Not every occupational pension plan or funding vehicle is qualified for tax reliefs. Encouraged funding vehicles are the pensionskasse, the direct insurance and the new pensionsfonds. Non-encouraged funding vehicles are the support fund and the direct pension pledge, which are regulary financed internally via book reserves.
If the employer is willing to deliver the benefit via a Pensionskasse or Pensionsfonds, this funding vehicle has to be used by the employee. The employee therefore is not entitled to ask for another funding vehicle. In absence of such an offer the employee is entitled to ask for the execution of a direct insurance contract. Pensionskassen and Pensionsfonds therefore can be offered as a mandatory financing vehicle. The alternative for the employee is to choose a individual pension contract within the third pillar.
Regarding to the salary conversion the pension reform contains one very important detail. As far as compensation entitlements are based on a pay tariff agreement, they can only be subject to a salary conversion, if there exists an corresponding opening clause within an tariff agreement or an special tariff agreement for salary conversion. In the absence of such an opening clause only those parts of the compensation which are above the pay tariff agreed wages can be used for salary conversion. That shows the rising impact of tariff politics. A number of special tariff agreements have already been negotiated and also funding vehicles for tariff pension vehicles will be or have been installed in several branches.
Especially insurance companies will set up Pensionskassen and Pensionsfonds to be able to compete effectively through a variety of vehicles for company pension schemes, as the second pillar is considered as a booming market.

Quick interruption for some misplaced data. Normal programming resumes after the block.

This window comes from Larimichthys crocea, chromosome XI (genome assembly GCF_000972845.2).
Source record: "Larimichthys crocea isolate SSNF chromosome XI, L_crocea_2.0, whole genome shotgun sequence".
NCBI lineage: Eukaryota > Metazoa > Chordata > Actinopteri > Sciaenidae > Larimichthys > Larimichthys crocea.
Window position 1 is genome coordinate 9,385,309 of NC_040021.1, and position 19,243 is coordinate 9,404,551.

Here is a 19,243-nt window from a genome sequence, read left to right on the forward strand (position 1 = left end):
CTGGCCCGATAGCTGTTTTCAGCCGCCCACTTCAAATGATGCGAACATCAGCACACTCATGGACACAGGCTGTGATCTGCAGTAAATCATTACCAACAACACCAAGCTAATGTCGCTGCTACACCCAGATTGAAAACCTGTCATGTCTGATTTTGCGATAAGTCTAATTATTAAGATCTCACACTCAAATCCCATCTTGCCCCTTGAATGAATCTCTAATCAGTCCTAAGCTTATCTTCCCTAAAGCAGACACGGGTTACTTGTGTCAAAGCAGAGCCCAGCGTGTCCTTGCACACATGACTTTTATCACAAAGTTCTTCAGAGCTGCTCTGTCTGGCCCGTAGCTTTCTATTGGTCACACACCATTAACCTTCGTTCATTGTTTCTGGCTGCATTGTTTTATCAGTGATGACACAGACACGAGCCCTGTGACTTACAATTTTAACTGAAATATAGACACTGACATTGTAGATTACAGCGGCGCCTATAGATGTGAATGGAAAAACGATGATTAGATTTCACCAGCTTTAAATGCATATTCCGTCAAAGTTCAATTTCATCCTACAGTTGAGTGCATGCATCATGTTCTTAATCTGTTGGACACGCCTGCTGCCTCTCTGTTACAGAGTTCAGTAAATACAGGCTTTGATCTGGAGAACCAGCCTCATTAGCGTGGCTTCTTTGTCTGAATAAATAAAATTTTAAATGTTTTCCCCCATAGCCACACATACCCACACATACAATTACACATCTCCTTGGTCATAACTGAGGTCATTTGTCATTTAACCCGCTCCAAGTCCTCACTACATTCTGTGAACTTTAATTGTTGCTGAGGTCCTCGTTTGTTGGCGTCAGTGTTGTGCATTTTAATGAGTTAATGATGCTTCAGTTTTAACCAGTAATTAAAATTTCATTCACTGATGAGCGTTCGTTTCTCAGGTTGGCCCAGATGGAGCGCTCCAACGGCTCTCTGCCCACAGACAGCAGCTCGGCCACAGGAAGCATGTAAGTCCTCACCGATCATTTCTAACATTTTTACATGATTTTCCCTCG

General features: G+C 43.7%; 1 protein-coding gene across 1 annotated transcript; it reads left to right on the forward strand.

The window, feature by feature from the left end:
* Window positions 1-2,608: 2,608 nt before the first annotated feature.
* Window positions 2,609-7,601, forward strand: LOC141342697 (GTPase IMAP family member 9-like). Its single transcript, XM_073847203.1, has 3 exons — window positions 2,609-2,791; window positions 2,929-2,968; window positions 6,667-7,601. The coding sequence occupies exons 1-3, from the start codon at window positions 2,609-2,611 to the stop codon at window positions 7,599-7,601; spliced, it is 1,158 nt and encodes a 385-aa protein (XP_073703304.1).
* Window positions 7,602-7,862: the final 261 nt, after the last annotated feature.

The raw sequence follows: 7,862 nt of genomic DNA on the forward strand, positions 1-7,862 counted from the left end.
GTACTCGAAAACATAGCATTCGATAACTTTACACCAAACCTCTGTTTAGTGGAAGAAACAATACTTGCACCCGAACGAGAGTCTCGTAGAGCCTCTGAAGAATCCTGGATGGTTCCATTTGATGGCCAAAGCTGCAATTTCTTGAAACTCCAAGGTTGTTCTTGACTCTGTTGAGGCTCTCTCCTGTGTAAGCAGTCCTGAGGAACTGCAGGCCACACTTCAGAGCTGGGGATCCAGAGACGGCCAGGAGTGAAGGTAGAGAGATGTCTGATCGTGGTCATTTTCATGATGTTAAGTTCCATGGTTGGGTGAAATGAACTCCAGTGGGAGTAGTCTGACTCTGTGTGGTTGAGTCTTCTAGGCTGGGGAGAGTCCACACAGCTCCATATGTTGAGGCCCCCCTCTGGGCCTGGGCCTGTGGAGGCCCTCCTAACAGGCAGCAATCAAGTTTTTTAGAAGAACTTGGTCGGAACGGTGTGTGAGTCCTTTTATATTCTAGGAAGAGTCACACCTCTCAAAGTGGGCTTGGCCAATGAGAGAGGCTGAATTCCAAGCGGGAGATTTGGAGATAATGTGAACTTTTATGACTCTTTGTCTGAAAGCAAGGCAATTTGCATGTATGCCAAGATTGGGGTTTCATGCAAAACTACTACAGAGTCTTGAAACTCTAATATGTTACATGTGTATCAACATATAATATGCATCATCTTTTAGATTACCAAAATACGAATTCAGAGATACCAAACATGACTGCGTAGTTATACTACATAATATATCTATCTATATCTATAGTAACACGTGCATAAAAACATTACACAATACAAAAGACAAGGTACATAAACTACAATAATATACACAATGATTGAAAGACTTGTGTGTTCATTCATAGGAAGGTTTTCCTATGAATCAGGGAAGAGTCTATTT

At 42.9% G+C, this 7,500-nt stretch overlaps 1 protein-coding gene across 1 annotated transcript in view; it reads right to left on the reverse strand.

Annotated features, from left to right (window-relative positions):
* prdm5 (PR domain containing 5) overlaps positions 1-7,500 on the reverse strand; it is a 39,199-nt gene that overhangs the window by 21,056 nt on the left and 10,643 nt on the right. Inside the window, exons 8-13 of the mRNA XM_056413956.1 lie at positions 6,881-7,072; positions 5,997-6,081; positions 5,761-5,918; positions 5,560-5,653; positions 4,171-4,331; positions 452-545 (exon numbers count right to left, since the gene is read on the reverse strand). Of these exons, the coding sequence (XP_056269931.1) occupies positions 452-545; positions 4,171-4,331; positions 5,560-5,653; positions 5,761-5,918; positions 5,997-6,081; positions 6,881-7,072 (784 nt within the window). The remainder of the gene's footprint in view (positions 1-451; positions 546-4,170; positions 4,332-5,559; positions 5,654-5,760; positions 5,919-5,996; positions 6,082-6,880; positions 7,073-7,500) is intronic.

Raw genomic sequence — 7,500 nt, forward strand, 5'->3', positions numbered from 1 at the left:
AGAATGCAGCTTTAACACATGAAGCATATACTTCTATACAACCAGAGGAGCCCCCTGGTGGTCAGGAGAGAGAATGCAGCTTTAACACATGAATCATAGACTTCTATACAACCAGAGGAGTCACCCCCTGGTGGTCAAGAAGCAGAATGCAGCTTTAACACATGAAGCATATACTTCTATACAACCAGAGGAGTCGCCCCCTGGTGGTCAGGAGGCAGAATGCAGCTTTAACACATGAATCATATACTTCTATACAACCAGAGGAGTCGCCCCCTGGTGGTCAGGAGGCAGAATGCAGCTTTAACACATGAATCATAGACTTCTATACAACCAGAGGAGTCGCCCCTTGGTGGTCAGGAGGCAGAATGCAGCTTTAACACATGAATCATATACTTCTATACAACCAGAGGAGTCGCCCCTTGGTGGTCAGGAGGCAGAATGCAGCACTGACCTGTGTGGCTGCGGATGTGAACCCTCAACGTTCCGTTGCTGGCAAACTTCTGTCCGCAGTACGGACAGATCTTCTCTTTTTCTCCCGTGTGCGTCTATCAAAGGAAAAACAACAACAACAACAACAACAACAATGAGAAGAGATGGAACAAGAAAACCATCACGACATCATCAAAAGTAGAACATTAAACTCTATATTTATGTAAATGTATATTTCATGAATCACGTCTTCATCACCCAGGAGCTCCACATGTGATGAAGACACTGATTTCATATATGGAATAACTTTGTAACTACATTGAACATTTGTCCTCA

As a result of the reform the pension market in Germany will undergo major changes. It will be interesting to see the outcome on the development of the different funding vehicles. But one is for certain. There will be more competition, more transparancy to products and expenses and also to the investment returns.
Another issue are the specific investment and capital risks according to the pension plan and the offered funding vehicles. The employer has to decide what amount of risk he is willing to take, because the employer will be liable for all the benefits provided through the funding vehicles, irrespective of the type of funding vehicle.
As a sum up the pension reform is a big step into the right direction while concentrating and encouraging external asset funded schemes. However, the complexity will increase.
Joachim Schwind is chairman of the board of Pensionskasse der Mitarbeiter der Hoechst-Gruppe in, Frankfurt /Main and deputy chairman of the board of aba, in Heidelberg. He is also head of the Mutual Insurance Association (Pensionskassen) of aba.
Ralf Klein is co-head of insurance business department of Pensionskasse der Mitarbeiter der Hoechst-Gruppe